geeks become actors
Pascale was the find of the evening. A local lad who had almost joined the LOTE meeting on the sly, he was lent a small hat and placed in the middle of a long steep stair. His story was earth-bound: of the manner in which his family prepared the bread for the week.  The audience was stragglers: a few of our conference participants who perhaps acknowledged that the cultural interface was the first manifestation of our collective designs. Interspersed were a few gaggles of local adolescents. In groups of two to five they were sent off into the night. In the distance, the first candle illuminated an incidental pair of young lovers.

The work of the piece was perhaps more complex than its performance. The recipe was a recipe. The individual spice brought by the performers could be ever so subtle; the voice of the stones provided all necessary amplification. Those that walked the walk met either a charming installation of local colour (if they didn’t speak Italian), or a vital aspect of their collective history.  Those who participated were overwhelmed by the purity of the performing experience.  Recruitment shouldn’t be a challenge next year.


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The Health of the Idea Fountain

An Emotional Report – The unMonastery 23 days

OLYMPUS DIGITAL CAMERAThe unMonastery Prototype Matera started with at least one tremendous advantage. The initial crew of unMonasterians that slid through the recruitment process and landed pounding at the gates, were a super selection of adult human beings.  With small variations in individual strong points, we proved willing and able to exhibit understanding and patience in the face of several frustrating factors.  Not only was not every last detail in place for the theoretical Feb.1st moving-in-day, but several key systems exhibited signs of cantankerousness within days of the upstart.  Faced with this quirky beginning, our crowd showed themselves to be generous, creative and not the least, flexible.  Our working principle was soon articulated as ‘We Trust in the Process’.

It was no doubt preordained that as an unmonastic order ‘unaided by precedence’ we would be fated to compose tradition as it became necessary.  However, to serenely surrender to the prototype variant of our Vow of Poverty has prompted some heroic effort.  In his characteristically flowery opening speech at the inaugural press conference, our belovéd committee chairperson Paolo Verri seemingly waxed on a bit about giving us life-stimulating ‘difficulties’.  Some of us may have hoped that these collective difficulties had been a little less thorough, but it is through living the ‘interesting times’ of our first days that we as novices have built the foundation of our unSister/unBrotherhood.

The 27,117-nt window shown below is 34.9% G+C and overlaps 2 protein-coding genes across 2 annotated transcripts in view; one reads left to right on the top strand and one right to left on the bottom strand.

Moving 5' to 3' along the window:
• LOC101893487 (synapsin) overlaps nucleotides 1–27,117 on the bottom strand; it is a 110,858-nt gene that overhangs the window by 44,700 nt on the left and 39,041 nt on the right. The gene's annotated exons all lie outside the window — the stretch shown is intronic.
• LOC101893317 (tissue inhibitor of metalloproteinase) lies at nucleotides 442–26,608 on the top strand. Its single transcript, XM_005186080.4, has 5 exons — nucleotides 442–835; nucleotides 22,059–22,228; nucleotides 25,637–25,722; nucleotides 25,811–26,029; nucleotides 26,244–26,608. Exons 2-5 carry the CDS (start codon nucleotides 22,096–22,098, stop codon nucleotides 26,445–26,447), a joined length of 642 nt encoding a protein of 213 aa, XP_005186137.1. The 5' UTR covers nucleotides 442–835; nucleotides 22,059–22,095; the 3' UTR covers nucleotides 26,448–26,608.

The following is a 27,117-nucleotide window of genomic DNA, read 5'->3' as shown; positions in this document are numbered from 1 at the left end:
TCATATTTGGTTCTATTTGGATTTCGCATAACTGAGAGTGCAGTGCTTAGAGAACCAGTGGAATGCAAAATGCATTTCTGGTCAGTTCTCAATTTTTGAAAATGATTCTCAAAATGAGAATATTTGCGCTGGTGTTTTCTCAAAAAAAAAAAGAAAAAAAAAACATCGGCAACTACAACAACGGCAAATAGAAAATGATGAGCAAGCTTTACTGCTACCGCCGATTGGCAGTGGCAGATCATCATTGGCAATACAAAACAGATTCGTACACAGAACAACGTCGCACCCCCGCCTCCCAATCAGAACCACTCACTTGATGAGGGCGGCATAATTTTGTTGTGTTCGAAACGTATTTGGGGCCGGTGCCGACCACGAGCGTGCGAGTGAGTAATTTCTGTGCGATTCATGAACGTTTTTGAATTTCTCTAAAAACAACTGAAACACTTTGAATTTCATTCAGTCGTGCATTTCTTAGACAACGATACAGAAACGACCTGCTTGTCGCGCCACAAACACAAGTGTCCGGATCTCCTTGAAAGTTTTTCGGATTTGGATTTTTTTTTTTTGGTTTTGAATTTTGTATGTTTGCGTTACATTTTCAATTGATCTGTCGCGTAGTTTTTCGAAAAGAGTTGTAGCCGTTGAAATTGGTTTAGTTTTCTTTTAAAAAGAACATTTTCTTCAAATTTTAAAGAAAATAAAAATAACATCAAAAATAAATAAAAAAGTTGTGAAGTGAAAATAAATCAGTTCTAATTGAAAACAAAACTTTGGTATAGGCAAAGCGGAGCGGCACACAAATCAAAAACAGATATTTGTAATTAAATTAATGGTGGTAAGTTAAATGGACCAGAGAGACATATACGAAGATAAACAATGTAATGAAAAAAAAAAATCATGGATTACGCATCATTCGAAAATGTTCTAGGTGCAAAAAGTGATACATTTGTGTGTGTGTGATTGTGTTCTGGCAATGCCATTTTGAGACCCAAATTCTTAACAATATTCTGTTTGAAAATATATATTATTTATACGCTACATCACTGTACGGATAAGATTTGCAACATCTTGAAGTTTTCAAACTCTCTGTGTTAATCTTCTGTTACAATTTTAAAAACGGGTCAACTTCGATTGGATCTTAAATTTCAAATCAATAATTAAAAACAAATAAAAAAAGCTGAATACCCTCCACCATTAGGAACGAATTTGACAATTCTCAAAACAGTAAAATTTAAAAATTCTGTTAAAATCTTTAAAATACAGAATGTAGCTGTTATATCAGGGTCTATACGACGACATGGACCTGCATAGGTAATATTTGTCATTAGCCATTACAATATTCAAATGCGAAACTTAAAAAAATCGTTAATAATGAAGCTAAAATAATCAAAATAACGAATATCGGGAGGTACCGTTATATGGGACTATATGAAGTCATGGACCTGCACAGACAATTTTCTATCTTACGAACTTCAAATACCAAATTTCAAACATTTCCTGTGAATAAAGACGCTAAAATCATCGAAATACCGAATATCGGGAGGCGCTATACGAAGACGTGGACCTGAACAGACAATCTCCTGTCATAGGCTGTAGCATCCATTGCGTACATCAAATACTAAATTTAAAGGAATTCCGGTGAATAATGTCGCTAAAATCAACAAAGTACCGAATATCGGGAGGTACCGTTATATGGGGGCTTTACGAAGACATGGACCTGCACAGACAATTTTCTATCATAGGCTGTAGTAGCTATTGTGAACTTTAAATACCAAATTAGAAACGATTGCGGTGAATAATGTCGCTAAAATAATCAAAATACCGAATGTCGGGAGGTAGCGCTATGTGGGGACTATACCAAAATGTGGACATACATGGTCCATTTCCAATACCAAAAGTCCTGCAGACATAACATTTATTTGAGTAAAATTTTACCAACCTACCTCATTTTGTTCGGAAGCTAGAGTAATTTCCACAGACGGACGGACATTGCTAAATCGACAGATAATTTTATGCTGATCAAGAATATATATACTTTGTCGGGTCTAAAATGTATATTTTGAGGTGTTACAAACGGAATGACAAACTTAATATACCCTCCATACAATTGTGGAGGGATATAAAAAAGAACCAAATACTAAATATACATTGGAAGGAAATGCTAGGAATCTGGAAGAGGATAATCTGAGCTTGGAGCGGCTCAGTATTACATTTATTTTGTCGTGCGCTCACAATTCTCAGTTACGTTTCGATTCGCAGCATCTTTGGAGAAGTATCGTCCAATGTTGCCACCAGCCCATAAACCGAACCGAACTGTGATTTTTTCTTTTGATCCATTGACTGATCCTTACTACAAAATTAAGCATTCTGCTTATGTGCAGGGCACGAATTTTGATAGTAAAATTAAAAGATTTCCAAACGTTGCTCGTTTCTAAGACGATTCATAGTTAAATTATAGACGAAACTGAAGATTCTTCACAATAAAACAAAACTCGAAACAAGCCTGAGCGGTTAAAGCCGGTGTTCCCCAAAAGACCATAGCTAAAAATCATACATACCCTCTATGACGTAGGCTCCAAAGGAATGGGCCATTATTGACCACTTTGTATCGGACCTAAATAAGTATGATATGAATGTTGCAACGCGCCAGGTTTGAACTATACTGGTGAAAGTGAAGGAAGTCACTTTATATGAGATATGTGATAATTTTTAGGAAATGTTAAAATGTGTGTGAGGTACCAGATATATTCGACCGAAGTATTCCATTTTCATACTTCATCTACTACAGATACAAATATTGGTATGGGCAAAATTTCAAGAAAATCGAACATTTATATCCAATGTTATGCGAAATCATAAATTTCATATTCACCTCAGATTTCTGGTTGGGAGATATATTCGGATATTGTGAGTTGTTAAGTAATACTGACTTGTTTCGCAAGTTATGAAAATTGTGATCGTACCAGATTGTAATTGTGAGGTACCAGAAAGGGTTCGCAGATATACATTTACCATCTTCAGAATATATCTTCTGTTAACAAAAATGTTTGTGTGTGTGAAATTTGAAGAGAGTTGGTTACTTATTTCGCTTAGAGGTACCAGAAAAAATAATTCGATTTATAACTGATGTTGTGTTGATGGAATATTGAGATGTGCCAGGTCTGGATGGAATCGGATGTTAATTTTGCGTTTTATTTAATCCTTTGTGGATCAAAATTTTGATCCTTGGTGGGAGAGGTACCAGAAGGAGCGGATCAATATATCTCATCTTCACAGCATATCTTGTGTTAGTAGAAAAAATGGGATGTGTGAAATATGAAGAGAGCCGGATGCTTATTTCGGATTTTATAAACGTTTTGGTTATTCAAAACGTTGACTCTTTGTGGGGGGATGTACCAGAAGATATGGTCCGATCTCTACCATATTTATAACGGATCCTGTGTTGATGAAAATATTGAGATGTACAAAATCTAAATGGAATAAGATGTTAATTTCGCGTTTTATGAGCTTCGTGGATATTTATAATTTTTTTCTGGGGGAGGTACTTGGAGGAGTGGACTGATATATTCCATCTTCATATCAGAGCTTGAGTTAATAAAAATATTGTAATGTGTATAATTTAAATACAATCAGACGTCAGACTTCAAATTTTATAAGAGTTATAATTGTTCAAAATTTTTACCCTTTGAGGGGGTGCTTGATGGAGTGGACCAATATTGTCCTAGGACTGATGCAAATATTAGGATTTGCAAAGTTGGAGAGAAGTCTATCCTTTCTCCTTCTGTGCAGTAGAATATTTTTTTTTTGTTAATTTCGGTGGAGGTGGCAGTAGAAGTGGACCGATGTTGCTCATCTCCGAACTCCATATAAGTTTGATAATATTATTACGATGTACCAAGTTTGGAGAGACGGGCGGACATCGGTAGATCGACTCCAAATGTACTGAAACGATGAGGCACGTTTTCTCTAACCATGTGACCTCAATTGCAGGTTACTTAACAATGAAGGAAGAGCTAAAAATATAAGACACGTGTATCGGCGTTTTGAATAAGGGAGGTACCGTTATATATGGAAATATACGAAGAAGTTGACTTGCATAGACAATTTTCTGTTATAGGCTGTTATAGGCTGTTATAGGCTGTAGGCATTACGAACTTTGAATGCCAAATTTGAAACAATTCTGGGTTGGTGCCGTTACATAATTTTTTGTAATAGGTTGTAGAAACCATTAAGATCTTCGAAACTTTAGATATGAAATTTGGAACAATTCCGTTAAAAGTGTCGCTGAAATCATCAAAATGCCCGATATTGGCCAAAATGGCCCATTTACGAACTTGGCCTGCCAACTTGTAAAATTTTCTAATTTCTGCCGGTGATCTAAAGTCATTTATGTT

The inevitable structural disappointments may have been tailor-made for fertilising our prototype.  They have demanded that we begin at a conceptual zero; abandoning our dreams to build upon reality as it has presented itself.  This embracing of on-the-ground real world is a central key to good project design.  It requires a willingness to leave behind the rhetoric of the project proposal and build one’s work in situ  — one human contact at a time.

To help stir up a ground-swell of enthusiasm just prior to the March 2013 Meet the Community gathering at the Mediateca to chart out the main concerns of local citizens that might be appropriate for the unMonastery to address, I stepped forward for an online interview with Carlo who posed a typically gracious and diplomatic Matera-style question.   Accounting for several generations of translation and the vagaries of my memory it popped out something like: “How should the Materiani prepare for your arrival?”  — I tried to summons my line as a realist.  I requested that above all that they try not to be perfect.  We were coming to make mistakes and to learn from them.  It would suffice that they were customary fallible human beings much like those whom we find in our home countries.  As I recall, I even suggested that those among them with bureaucratic tendencies be allowed to exercise them…

Our unVow of Poverty has several unavoidable structural components.  The absence of personal space has shown that different people have different levels of adaptability.  Sleep deprivation has long factored in the mandatory ecstasy of monks and nuns.  Rising for ‘early morning’ prayers was a way to put the adaptive skills of both novice and initiate to trial.  The Saga of the Snorers is worth an illuminated manuscript by itself.  The total effect of the dormitory experience designed to resurrect fallen urbanites and to rewire any residue of a decadent lifestyle — seemed to work; although it has been noted that some centuries of similar experiments led the Benedictines to adopt the more satisfactory recipe of each monk to his individual cell.

It seems that within the initial constellation of unMonasterians a collective sleeping arrangement successfully established itself in the Western sleeping hall. However, the rest of the anticipated floor plan has yet to be realised.  Not accustomed to fungal incursions, we have been left to mediating upon the expanding splotches of off-colour wall growth as if they were a fearful Shroud of Turin.  It has been implied that this is a harmless blessing of the Sassi, but that no information on either the high-tech (silica gel) or low-tech (vinegar) solutions employed by our neighbours was included in our guidebook has awoken creeping concern – when our core exercise of ‘Listening to the Stones’ becomes breathing in the lichen, the not yet acclimatised Northern Europeans may ask can this be healthy to share ones life with such mould?  Currently only one of our kind dares brave this environment, although perhaps this is a self-imposed penance spurred by serious snoring infractions…